- Whether each problem is a minor flaw, major defect or safety hazard.
- Items that are currently acceptable but need future monitoring.
- Any items that require repairs or replacements.
After concluding their evaluation, the inspector will send the buyer a report outlining their findings and discussing the home's condition, along with recommendations for repairs.
While home inspections are not pass-or-fail tests, they create opportunities for renegotiation if the house appears to be in substandard condition. If a home inspection comes back with many issues, a buyer can request repairs or negotiate a lower price.
Why Does a Home Inspection Matter?
A house is a significant long-term investment that requires a homeowner's ongoing attention, resources, and upkeep. Though not everyone will want a home inspection, these assessments are crucial parts of the buying and selling processes.
When you arrange for a home inspection on a prospective property, you will achieve all the following accomplishments.
- Identify issues: Home inspections reveal physical faults you might not have noticed yourself.
- Increase understanding: With a comprehensive home assessment comes a better appreciation of the house you're looking to buy, including any issues you might need to keep an eye on.
- Improve decision-making: When you book a home inspection, you gain valuable insights that you can use to make the most informed buying decisions.
- Reduce future expenses: Home inspections minimize the risk of any unexpected maintenance or repair needs by catching structural issues before they worsen into more expensive damage in the future.
- Negotiate costs: If you find a prospective purchase has extensive repair needs, you might negotiate with the seller to get a lower price or request repairs.
- Ensure safety: One of the primary aspects of a home inspection is safety. When you invest in one of these assessments, you can verify that the home you're interested in is safe.
- Gain peace of mind: You can gain peace of mind knowing you have more information at your fingertips to make a safe and smart investment.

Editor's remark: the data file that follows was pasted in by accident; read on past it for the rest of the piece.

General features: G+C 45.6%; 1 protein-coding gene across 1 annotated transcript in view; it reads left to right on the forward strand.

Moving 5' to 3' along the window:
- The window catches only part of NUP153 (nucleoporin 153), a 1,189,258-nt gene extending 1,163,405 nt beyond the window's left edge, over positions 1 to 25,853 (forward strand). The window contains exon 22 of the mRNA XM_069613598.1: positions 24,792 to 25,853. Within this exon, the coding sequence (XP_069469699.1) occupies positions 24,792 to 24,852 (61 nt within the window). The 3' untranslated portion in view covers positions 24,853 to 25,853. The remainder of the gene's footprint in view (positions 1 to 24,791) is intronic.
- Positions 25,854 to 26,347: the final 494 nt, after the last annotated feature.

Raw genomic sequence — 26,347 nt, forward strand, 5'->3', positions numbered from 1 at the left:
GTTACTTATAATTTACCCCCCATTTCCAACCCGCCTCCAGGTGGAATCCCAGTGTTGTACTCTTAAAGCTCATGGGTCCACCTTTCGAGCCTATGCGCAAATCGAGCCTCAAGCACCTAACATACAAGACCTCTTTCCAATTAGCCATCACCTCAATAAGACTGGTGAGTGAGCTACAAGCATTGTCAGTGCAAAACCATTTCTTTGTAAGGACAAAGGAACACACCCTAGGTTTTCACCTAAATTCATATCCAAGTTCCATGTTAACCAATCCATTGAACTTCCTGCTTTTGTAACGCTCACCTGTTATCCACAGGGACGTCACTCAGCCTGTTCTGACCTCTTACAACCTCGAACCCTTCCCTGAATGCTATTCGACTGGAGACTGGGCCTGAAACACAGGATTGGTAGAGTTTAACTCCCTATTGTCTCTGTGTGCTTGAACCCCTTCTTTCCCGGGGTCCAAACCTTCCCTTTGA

What Do Home Inspectors Look For?
Requirements for home inspections can vary depending on the type of home and its location. In general, home inspectors will check the following things, according to the American Institute of Inspectors.
A home inspector will evaluate numerous aspects during a home inspection. Primarily, the interior assessment includes cabinets, countertops, smoke alarms, chimneys, and other such items. Other interior components home inspectors will evaluate include the following.
- Plumbing: The home inspection will cover plumbing elements, such as faucets, showers and visible pipes, ensuring there are no perceptible leaks. The inspector will also test water pressure and locate the main water shutoff valve in the house. If the pipes are too old to evaluate, they may recommend a secondary inspection.
- Electrical: When investigating a home's electrical elements, the inspector will pinpoint its wiring type, test the power outlets, and confirm that it has working ground fault circuit interrupters in rooms like the bathroom and kitchen. They'll also check the electrical panel and outlets to ensure they don't pose fire hazards.
- Heating and cooling: Home inspectors will cover a home's heating and cooling elements, such as water heaters and heating, ventilation and air conditioning systems. They'll estimate the age and functionality of air conditioners, furnaces and water heaters and verify their correct, safe installation. They may also assess the house's ductwork and insulation.